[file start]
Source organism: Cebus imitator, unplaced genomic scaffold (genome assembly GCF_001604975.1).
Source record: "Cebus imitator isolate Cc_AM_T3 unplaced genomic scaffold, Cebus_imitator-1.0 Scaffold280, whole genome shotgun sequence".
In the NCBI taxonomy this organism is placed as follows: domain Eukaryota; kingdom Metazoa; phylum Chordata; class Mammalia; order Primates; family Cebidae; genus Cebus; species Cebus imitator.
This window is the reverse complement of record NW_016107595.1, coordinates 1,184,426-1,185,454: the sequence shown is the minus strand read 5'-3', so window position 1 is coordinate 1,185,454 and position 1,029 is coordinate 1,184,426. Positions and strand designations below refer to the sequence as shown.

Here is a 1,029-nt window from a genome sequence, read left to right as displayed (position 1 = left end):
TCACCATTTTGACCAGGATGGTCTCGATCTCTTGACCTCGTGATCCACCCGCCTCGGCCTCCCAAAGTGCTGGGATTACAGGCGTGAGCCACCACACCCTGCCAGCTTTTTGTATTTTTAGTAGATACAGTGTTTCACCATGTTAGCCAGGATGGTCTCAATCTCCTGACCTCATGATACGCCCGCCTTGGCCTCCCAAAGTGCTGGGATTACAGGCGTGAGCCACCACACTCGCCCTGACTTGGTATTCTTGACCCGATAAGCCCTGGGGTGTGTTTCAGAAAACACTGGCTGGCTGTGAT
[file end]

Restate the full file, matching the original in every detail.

Source organism: Cebus imitator, unplaced genomic scaffold (genome assembly GCF_001604975.1).
Source record: "Cebus imitator isolate Cc_AM_T3 unplaced genomic scaffold, Cebus_imitator-1.0 Scaffold280, whole genome shotgun sequence".
In the NCBI taxonomy this organism is placed as follows: domain Eukaryota; kingdom Metazoa; phylum Chordata; class Mammalia; order Primates; family Cebidae; genus Cebus; species Cebus imitator.
This window is the reverse complement of record NW_016107595.1, coordinates 1,184,426-1,185,454: the sequence shown is the minus strand read 5'-3', so window position 1 is coordinate 1,185,454 and position 1,029 is coordinate 1,184,426. Positions and strand designations below refer to the sequence as shown.

Here is a 1,029-nt window from a genome sequence, read left to right as displayed (position 1 = left end):
TCACCATTTTGACCAGGATGGTCTCGATCTCTTGACCTCGTGATCCACCCGCCTCGGCCTCCCAAAGTGCTGGGATTACAGGCGTGAGCCACCACACCCTGCCAGCTTTTTGTATTTTTAGTAGATACAGTGTTTCACCATGTTAGCCAGGATGGTCTCAATCTCCTGACCTCATGATACGCCCGCCTTGGCCTCCCAAAGTGCTGGGATTACAGGCGTGAGCCACCACACTCGCCCTGACTTGGTATTCTTGACCCGATAAGCCCTGGGGTGTGTTTCAGAAAACACTGGCTGGCTGTGAT